And about the heat of neutralization.. so I don't have to use the equation I wrote up there? So, basically, the answer would be heat evolved/mol of H2O:
2884.2 J/ 1.31 = 2201.7 J/mol = 2.20 kJ/mol
Is that right?
« Last Edit: March 23, 2004, 02:49:31 PM by meme »

#### Mitch

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##### Re:Calorimetry Help
« Reply #5 on: March 23, 2004, 02:50:15 PM »
Okay this might help out a lot then. You didn't use 100grams of NaOH, but you uses a 100 grams of a solution of NaOH. Use M=moles/volume, and you get that you used .1 moles of NaOH. Use that to solve for grams of NaOH used and use that grams to find out how many Joules were evolved. Let me know what you get, and if it makes more sense.
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#### Donaldson Tan

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##### Re:Calorimetry Help
« Reply #6 on: March 23, 2004, 02:51:02 PM »
I still dont understand why u use 100g NaOH. your reaction involves 50ml of NaOH solution and 50ml of HCl solution, both of known concentration. You can work from there directly

From the concentration of NaOH and HCl, it's obvious that HCl is in excess since they react according to a 1:1 molar ratio
« Last Edit: March 23, 2004, 02:52:22 PM by geodome »
"Say you're in a [chemical] plant and there's a snake on the floor. What are you going to do? Call a consultant? Get a meeting together to talk about which color is the snake? Employees should do one thing: walk over there and you step on the friggin� snake." - Jean-Pierre Garnier, CEO of Glaxosmithkline, June 2006

#### meme

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##### Re:Calorimetry Help
« Reply #7 on: March 23, 2004, 03:01:58 PM »
no, I guess I didn't word it right

I meant to say that it's a 100 g of the NaOH PLUS the HCl. Together they make 100g. I got this because to make the solution we used 50mL of HCl and 50mL of NaOH, which equals 100mL of solution. Then, our lab book tells us that the density of the solution is 1.00 g/mL... so I just used m = dv, and got (1)(100) = 100g of solution. Sorry again!

#### Mitch

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##### Re:Calorimetry Help
« Reply #8 on: March 23, 2004, 03:06:48 PM »
So you only used 50 mls of the NaOH solution. Then you used .05moles of NaOH. start calculating from there and let me know what you get.
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#### Donaldson Tan

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##### Re:Calorimetry Help
« Reply #9 on: March 23, 2004, 03:08:43 PM »
Amount of NaOH reacted
= Amount of NaOH used
= 50/1000 X 1.0
= 0.050mol

Amount of HCl used
= 50/1000 X 1.1
= 0.055mol [HCl in excess, given 1:1 molar ratio for rxn]

Amount of H2O formed from Neutralisation
= 0.050mol [given 1:1 molar ratio with NaOH reacted]

"Say you're in a [chemical] plant and there's a snake on the floor. What are you going to do? Call a consultant? Get a meeting together to talk about which color is the snake? Employees should do one thing: walk over there and you step on the friggin� snake." - Jean-Pierre Garnier, CEO of Glaxosmithkline, June 2006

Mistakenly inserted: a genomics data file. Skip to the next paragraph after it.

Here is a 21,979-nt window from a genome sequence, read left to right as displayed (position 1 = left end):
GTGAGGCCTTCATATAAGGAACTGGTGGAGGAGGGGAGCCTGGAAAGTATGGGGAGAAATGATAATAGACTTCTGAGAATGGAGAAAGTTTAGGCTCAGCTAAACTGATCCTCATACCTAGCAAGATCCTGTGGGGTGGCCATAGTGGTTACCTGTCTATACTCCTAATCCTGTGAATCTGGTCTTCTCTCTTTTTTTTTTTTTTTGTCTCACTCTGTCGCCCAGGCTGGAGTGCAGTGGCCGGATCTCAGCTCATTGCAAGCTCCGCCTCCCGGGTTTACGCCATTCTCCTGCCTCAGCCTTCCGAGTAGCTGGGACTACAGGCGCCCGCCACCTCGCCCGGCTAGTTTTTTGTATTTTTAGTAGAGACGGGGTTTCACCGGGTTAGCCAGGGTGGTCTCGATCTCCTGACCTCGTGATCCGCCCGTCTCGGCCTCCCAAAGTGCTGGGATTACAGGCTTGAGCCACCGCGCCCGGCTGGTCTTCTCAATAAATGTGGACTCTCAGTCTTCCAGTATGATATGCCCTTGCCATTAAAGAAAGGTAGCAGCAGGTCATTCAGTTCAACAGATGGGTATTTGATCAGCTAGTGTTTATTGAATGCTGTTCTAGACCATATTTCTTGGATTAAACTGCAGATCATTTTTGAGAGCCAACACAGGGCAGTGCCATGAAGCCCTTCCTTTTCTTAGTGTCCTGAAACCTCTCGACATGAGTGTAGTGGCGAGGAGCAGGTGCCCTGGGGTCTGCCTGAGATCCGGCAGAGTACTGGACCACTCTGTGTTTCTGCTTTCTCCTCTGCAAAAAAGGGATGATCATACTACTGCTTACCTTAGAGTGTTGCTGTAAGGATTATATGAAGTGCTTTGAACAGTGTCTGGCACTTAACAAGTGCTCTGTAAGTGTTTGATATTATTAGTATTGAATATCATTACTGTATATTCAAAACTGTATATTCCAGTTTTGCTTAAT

#### meme

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##### Re:Calorimetry Help
« Reply #10 on: March 23, 2004, 05:21:18 PM »
Sorry for replying back late, I just got out of class.

Okay.. so I see how you got .05 mol NaOH. Our book already tells us that the OH- is the limiting reactant, so I really didn't need to figure that out.. okay.. so since it is a 1:1 ratio, it would be .05 mols of H2O...

I'm guessing since everything is in a 1:1 ratio, the amount of OH- reacted is also the same, right?

Okay.. so now for the heat of neutralization: Geodome said to divide the heat evolved by the amount of water. Soooooo... it's 2884.2/.05
My answer for the heat evolved per mole of water (heat of neutralization) is 57684 J/mol = 57.7 kJ/mol.... right?

#### Mitch

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##### Re:Calorimetry Help
« Reply #11 on: March 23, 2004, 05:25:05 PM »
Why don't you try doing it my way?
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#### meme

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##### Re:Calorimetry Help
« Reply #12 on: March 23, 2004, 05:37:27 PM »
lol, okay...

Use M=moles/volume, and you get that you used .05 moles of NaOH. Use that to solve for grams of NaOH used and use that grams to find out how many Joules were evolved. Let me know what you get, and if it makes more sense.

.05 mol NaOH x (38.99g/1mol) = 1.95g NaOH
heat evolved: (4.18)(1.95g)(6.9C) = 56.2J

so, now what? divide it by mols of water?
« Last Edit: March 23, 2004, 05:38:16 PM by meme »

#### Mitch

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##### Re:Calorimetry Help
« Reply #13 on: March 23, 2004, 06:11:49 PM »
Don't divide, your done. That's the amout of joules released.
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#### meme

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##### Re:Calorimetry Help
« Reply #14 on: March 23, 2004, 06:14:23 PM »
great! okay.. so how do I figure out the heat of neutralization though?